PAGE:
1394 isochronous cycle.
Anderson described the synchronization requirement between two peers
such as a scanner and a printer. Anderson said that after the receipt
of a command to start the mechanism, there would be a variable but
bounded delay until the mechanism was ready to produce or consume
data. Anderson proposed that if each device provided internal
buffering sufficient to cover the maximum variation of this delay due
to its own mechanism, two devices with dissimilar delays could still
be synchronized to transport data successfully. Anderson noted that
while it was fairly intuitive for a printer to buffer incoming data
when its mechanism was not quite ready, a scanner would be similarly
obligated to hold its outbound data until the end of its variable
window, so that the arrival of data on the bus would be precisely
Johansson suggested collapsing isochronous control into a single
command ORB with an isochronous bit, and using 61883 plug control
registers and other existing services to manage the establishment of
isochronous transfer. Johansson said this would allow the use of a
single task set for devices that have simple, single-stream
Johansson suggested that CREATE STREAM should be renamed CREATE TASK
SET. The group agreed that it was not necessary to specify talker or
listener (data direction) at the task set creation time, and that
bi-directional transfer could be allowed. Johansson suggested that
the contents of 01-287r1 were ready to be incorporated into the SBP
Anderson moved to incorporate 01-287r1 into SBP.
Motion passed with none opposed.
[7.1] [8.2] Johansson led a review of the Prototype AVD Commands:
Johansson noted that all of the proposed commands could be multiplexed
through a single opcode. How to deal with trick-play commands such as
play-fast-forward was unclear, as was how to deal with super-realtime
transport. Anderson suggested that data transported in a
super-realtime way should be recorded no differently from data sent in
real time, because there should be no limitations on the subsequent
playback speeds. This would require knowledge in the SBP device,
because SBP records cycle marks.
Johansson and Anderson agreed that the SBP model of cycle awareness
and cycle mark recording was greatly at odds with the concept of
variable super-realtime transport, and its resolution should be
deferrd to future study.
Johansson expressed a desire for further comment from Apple and
Microsoft regarding the AVD proposal.
Action: Anderson to review 02-281r0 with Apple and provide comment.
Action: Johansson to request similar consideration from Microsoft.
 The next scheduled meeting is tentatively November 5-6, during the
T10 meeting in Huntington Beach, CA, tentatively followed by a meeting
on January 20-21, following the January 2003 1394 TA meeting.
 Johansson briefly reviewed the newly assigned action items.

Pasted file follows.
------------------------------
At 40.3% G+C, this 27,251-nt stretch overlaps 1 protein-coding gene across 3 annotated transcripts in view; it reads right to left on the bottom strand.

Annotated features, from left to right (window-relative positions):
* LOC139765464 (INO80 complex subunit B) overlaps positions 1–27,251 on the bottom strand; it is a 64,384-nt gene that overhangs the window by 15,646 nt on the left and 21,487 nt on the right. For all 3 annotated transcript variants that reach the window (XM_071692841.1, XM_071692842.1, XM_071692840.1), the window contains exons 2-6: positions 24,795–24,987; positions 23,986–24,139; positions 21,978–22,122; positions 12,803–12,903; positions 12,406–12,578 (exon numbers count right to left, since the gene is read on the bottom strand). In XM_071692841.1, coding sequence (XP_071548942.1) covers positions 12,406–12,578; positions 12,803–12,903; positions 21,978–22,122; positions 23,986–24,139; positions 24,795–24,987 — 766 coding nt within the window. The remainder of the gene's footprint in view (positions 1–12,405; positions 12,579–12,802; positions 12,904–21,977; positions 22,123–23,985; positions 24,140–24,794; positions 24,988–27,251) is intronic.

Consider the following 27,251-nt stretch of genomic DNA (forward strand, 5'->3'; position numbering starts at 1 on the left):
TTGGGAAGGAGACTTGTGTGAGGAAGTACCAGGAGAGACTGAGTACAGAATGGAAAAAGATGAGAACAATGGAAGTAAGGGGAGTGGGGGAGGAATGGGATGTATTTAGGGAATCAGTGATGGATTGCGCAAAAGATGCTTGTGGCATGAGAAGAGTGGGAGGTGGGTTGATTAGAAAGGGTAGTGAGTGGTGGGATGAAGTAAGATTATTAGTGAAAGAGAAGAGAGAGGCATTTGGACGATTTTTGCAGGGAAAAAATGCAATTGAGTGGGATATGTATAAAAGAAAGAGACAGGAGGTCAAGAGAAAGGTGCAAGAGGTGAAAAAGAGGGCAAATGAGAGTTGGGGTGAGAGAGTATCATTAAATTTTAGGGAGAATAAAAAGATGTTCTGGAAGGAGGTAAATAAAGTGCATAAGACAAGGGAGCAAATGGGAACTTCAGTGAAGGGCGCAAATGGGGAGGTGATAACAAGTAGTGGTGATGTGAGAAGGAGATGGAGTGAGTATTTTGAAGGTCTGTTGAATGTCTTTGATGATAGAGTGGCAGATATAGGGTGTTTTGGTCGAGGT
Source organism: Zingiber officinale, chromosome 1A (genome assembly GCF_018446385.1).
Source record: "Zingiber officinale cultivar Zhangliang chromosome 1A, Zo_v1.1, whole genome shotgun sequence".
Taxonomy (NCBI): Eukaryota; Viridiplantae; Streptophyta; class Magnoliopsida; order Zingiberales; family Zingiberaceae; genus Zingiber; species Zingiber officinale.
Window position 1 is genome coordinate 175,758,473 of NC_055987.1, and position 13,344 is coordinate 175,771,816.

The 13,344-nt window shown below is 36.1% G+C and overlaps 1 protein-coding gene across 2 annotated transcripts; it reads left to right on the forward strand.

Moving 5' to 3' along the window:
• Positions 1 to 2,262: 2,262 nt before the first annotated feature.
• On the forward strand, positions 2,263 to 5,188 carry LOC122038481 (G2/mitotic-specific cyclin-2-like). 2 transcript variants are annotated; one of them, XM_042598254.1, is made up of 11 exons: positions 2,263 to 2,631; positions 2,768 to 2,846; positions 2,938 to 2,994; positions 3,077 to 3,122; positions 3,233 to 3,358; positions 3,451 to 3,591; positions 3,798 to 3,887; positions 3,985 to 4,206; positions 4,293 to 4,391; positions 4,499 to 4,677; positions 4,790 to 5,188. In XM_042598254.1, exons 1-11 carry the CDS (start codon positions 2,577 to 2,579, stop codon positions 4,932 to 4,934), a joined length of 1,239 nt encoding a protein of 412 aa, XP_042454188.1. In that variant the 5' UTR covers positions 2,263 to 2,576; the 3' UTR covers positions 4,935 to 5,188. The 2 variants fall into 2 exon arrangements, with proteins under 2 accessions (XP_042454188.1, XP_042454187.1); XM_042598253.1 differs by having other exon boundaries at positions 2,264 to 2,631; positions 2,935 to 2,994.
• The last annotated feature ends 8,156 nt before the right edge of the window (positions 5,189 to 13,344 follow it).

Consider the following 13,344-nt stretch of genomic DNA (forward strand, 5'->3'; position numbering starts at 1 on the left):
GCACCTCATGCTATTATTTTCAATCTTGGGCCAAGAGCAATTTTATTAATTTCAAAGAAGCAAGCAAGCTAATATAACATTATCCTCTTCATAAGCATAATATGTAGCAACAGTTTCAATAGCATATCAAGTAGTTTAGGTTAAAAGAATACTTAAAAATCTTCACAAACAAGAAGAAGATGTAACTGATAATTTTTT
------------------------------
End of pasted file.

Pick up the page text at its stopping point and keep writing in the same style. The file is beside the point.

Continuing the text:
Johansson led a brief review of email traffic since May 29 and
found no issues needing to be addressed by the group.
 Meeting adjourned.
General information and document index
The SBP-3 email reflector SBP3 at isg.apple.com can be accessed as
email requests at isg.apple.com w/subject "subscribe sbp3"
email requests at isg.apple.com w/subject "help"
An automated system had been created for the allocation of T10
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The following documents have been posted pertaining to SBP-3:
00-328 Eric Anderson
Fast Start proposal (PowerPoint slides)
00-371 Peter Johansson
Minutes of SBP-3 Study Group September 19, 2000
00-388 Peter Johansson
SBP-3 Project Proposal
01-057 Eric Anderson
Fast Start Proposal
01-060 Eric Anderson
Minutes of SBP-3 Working Group January 24-25, 2001
01-067 Lance Flake
RBC Access For AV/C Data Interchange=20
01-069 Steve Powers
Surprise Removal of 1394 Storage Devices
01-070 Peter Johansson
Bridge-aware targets and node handles
01-101 Eric Anderson
Minutes of SBP-3 Working Group March 6-7, 2001
01-102 Scott Smyers
Proposal for modifications to SBP3 and RBC
01-103 Firooz Farhoomand
Using SBP-3 for DVD playback
01-137 Peter Johansson
Stream command block ORB
01-138 Peter Johansson
Bi-directional ORBs (PowerPoint slides)
01-139 Eric Anderson
Minutes of SBP-3 Working Group April 26-27, 2001
01-179 Andy Green
Proposal to modify isochronous recording format
01-180 Peter Johansson
RBC-2 commands for extent management
01-187 Eric Anderson
Minutes of SBP-3 Working Group June 5-6, 2001
01-200 Peter Johansson
01-222 Peter Johansson
01-223 Eric Anderson
Minutes of SBP-3 Working Group July 17-18, 2001
01-248 Peter Johansson
01-265 Eric Anderson
Minutes of SBP-3 Working Group August 22-23, 2001
01-287 Peter Johansson
01-304 John Fuller
01-318 Rob Elliott
Elimination of SCSI-2 from SAM-2 SPC-3
01-330 Peter Johansson
Minutes of SBP-3 Working Group October 3-4, 2001
01-331 Eric Anderson
Minutes of SBP-3 Working Group November 6-7, 2001
01-332 Scott Smyers
02-069 Peter Johansson
Bridge-aware SBP-3 target operations
02-075 Peter Johansson
EUI-48 software interface ID VPD page
02-206 Eric Anderson
Minutes of SBP-3 Working Group January 21-22, 2002
02-207 Eric Anderson
Minutes of SBP-3 Working Group March 12-13, 2002
02-208 Eric Anderson
Minutes of SBP-3 Working Group May 29-30, 2002
02-281 Peter Johansson
Prototype AVD Commands
Latest draft SBP-3 document: